And so my assessment was that Zoey had an inadequate understanding of the down signal when pressure (ball, food, certain settings) was applied.

2. Plan

I did not wish to turn the signal exercise into: Signal/Stand/engage brain/Signal/Down -- that is a danger of repeat commands. And missing the first signal is a flunk anyway so what is the point of a second command, besides establishing an undesired pattern? And so I decided to stop double-commanding in the ring or in practice.

I also decided to leave the ring when Zoey failed an exercise -- after doing something well so as to end on a positive note -- to avoid making unnecessary withdrawals from the training bank, so to speak. You do not train by showing a dog.

I decided to only show Zoey where ring rentals/matches were offered before the show - this was to reinforce the ring as her Happy Place before showing in it.

In terms of training, I considered the goal (UD title) and decided I did not care if she could down all over the county -- she only needed to down in the ring. My plan was to apply the pressure of a ball or food to the signal but in familiar places, and to not worry much about training the down signal in hard places. (Reason -- because I did not want to potentially flood the down signal with stress as we worked the "pressure" piece by also adding a hard setting).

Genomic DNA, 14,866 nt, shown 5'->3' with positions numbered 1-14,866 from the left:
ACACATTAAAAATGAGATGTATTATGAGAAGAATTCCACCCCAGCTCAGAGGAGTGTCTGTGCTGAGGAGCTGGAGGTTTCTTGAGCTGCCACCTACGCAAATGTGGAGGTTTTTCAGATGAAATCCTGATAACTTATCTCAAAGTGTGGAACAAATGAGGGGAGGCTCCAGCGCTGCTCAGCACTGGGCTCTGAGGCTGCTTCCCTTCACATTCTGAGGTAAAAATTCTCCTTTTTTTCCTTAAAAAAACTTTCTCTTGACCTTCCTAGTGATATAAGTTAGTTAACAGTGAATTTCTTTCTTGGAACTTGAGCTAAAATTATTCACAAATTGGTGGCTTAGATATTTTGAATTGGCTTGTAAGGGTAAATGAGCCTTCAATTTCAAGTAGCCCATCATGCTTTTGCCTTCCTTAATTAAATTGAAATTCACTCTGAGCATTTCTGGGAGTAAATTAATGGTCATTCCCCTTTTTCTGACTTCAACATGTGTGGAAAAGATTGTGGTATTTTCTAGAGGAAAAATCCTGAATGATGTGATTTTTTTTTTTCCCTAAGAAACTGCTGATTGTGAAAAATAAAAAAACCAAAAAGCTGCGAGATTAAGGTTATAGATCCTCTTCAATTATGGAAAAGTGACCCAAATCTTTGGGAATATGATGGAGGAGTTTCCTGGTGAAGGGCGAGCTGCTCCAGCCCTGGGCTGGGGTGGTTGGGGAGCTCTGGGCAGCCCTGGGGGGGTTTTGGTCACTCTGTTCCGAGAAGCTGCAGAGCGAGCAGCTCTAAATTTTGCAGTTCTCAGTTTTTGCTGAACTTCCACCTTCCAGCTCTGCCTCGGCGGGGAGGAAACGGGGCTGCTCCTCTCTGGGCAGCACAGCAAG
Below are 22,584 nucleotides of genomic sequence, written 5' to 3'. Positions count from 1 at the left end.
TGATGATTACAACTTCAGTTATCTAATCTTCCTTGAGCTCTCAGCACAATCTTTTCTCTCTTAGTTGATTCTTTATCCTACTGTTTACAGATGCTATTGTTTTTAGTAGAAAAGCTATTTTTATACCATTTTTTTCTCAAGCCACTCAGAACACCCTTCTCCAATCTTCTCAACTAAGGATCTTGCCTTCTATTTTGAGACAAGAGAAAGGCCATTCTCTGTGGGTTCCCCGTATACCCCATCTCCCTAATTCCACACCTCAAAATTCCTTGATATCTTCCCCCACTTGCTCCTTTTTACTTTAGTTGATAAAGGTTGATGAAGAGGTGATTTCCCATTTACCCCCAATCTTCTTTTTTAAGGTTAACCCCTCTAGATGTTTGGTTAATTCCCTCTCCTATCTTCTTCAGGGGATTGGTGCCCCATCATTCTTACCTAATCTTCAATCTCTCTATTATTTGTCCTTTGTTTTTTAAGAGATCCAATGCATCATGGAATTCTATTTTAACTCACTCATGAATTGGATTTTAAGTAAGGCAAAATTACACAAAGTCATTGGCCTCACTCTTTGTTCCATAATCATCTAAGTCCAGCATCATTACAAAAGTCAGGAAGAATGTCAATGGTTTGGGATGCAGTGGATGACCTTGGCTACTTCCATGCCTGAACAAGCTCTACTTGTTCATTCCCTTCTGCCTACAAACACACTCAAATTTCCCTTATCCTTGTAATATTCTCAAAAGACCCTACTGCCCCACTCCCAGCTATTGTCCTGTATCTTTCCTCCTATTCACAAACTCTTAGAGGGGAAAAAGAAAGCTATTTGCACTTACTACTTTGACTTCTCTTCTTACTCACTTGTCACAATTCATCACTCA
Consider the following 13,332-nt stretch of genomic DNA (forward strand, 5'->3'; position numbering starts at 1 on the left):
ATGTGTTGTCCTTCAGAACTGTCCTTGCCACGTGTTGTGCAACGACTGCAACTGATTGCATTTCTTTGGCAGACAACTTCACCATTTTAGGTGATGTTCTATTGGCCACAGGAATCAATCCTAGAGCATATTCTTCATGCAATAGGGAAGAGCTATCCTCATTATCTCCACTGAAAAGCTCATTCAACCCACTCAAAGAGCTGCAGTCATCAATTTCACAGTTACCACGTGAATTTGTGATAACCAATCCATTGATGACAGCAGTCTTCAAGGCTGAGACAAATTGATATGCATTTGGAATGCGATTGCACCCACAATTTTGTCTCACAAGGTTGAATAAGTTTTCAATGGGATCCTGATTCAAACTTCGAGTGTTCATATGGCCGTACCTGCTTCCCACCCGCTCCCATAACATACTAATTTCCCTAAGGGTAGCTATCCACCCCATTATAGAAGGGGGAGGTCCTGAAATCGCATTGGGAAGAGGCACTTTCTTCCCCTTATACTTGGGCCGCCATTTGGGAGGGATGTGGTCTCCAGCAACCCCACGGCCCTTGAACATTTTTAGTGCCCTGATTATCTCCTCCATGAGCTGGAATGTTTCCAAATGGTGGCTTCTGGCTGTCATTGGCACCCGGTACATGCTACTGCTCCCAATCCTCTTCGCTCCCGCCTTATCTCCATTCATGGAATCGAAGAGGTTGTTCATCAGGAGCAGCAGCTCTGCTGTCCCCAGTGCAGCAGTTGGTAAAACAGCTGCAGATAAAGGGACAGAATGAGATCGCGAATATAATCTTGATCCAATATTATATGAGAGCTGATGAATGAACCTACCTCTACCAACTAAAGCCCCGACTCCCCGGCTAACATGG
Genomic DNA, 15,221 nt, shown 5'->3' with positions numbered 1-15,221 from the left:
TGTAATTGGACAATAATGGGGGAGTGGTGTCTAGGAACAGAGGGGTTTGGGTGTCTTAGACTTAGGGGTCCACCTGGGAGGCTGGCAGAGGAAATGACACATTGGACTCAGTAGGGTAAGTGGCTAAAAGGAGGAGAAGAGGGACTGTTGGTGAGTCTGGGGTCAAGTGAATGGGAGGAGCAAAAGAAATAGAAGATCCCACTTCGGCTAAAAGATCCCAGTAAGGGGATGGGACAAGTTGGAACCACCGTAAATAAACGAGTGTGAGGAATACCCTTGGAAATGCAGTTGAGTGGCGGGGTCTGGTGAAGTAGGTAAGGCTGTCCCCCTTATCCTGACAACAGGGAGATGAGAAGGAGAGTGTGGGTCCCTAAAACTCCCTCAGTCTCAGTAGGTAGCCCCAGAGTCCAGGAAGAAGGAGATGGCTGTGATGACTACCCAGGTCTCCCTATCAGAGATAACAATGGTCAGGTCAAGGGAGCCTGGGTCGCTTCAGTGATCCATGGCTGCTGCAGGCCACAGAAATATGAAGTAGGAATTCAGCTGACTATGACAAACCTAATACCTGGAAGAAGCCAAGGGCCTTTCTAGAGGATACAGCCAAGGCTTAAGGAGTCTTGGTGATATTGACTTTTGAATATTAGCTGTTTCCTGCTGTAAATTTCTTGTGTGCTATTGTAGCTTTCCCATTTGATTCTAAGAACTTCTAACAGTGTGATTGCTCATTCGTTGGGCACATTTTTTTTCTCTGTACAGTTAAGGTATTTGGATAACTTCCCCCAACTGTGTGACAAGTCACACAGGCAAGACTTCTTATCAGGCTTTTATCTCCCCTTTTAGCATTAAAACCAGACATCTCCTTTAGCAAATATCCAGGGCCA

My plan for "failed" down signals in training was to turn away/ignore it, and to look for data to inform the ongoing assessment. NO Positive Punishment (i.e., adding an aversive for undesired behavior) -- hopefully that goes without saying.

I also decided Zoey and I should take a break.

3. Implementation

I took the winter off from any real training.